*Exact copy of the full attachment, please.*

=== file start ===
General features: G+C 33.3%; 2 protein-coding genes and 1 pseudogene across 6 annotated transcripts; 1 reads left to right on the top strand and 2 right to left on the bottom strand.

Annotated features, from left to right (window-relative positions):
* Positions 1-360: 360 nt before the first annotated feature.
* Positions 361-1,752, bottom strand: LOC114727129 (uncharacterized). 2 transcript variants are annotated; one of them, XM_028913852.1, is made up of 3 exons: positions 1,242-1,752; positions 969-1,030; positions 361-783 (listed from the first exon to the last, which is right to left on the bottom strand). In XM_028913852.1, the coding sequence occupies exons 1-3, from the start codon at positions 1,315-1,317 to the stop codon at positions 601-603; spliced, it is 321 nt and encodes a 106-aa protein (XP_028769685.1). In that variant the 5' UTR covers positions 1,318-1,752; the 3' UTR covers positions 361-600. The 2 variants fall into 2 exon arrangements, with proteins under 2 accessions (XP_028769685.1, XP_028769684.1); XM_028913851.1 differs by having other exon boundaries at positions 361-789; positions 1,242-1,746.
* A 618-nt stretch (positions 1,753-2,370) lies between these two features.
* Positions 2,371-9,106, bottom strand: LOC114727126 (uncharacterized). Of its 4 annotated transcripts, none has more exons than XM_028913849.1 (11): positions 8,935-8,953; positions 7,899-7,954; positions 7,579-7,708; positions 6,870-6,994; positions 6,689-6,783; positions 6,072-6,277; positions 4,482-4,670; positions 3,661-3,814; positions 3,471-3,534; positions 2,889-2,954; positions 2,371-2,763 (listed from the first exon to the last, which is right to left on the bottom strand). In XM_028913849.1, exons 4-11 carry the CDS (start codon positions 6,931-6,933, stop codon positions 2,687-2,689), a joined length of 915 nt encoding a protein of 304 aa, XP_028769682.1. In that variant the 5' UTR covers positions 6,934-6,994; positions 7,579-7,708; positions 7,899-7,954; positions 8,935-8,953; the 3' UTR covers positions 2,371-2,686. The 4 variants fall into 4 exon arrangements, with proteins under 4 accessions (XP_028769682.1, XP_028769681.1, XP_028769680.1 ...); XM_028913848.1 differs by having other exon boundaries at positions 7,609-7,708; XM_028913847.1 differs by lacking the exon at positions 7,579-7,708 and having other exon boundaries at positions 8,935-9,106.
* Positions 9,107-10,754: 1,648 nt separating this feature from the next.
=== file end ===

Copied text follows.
General features: G+C 33.3%; 2 protein-coding genes and 1 pseudogene across 6 annotated transcripts; 1 reads left to right on the top strand and 2 right to left on the bottom strand.

Annotated features, from left to right (window-relative positions):
* Positions 1-360: 360 nt before the first annotated feature.
* Positions 361-1,752, bottom strand: LOC114727129 (uncharacterized). 2 transcript variants are annotated; one of them, XM_028913852.1, is made up of 3 exons: positions 1,242-1,752; positions 969-1,030; positions 361-783 (listed from the first exon to the last, which is right to left on the bottom strand). In XM_028913852.1, the coding sequence occupies exons 1-3, from the start codon at positions 1,315-1,317 to the stop codon at positions 601-603; spliced, it is 321 nt and encodes a 106-aa protein (XP_028769685.1). In that variant the 5' UTR covers positions 1,318-1,752; the 3' UTR covers positions 361-600. The 2 variants fall into 2 exon arrangements, with proteins under 2 accessions (XP_028769685.1, XP_028769684.1); XM_028913851.1 differs by having other exon boundaries at positions 361-789; positions 1,242-1,746.
* A 618-nt stretch (positions 1,753-2,370) lies between these two features.
* Positions 2,371-9,106, bottom strand: LOC114727126 (uncharacterized). Of its 4 annotated transcripts, none has more exons than XM_028913849.1 (11): positions 8,935-8,953; positions 7,899-7,954; positions 7,579-7,708; positions 6,870-6,994; positions 6,689-6,783; positions 6,072-6,277; positions 4,482-4,670; positions 3,661-3,814; positions 3,471-3,534; positions 2,889-2,954; positions 2,371-2,763 (listed from the first exon to the last, which is right to left on the bottom strand). In XM_028913849.1, exons 4-11 carry the CDS (start codon positions 6,931-6,933, stop codon positions 2,687-2,689), a joined length of 915 nt encoding a protein of 304 aa, XP_028769682.1. In that variant the 5' UTR covers positions 6,934-6,994; positions 7,579-7,708; positions 7,899-7,954; positions 8,935-8,953; the 3' UTR covers positions 2,371-2,686. The 4 variants fall into 4 exon arrangements, with proteins under 4 accessions (XP_028769682.1, XP_028769681.1, XP_028769680.1 ...); XM_028913848.1 differs by having other exon boundaries at positions 7,609-7,708; XM_028913847.1 differs by lacking the exon at positions 7,579-7,708 and having other exon boundaries at positions 8,935-9,106.
* Positions 9,107-10,754: 1,648 nt separating this feature from the next.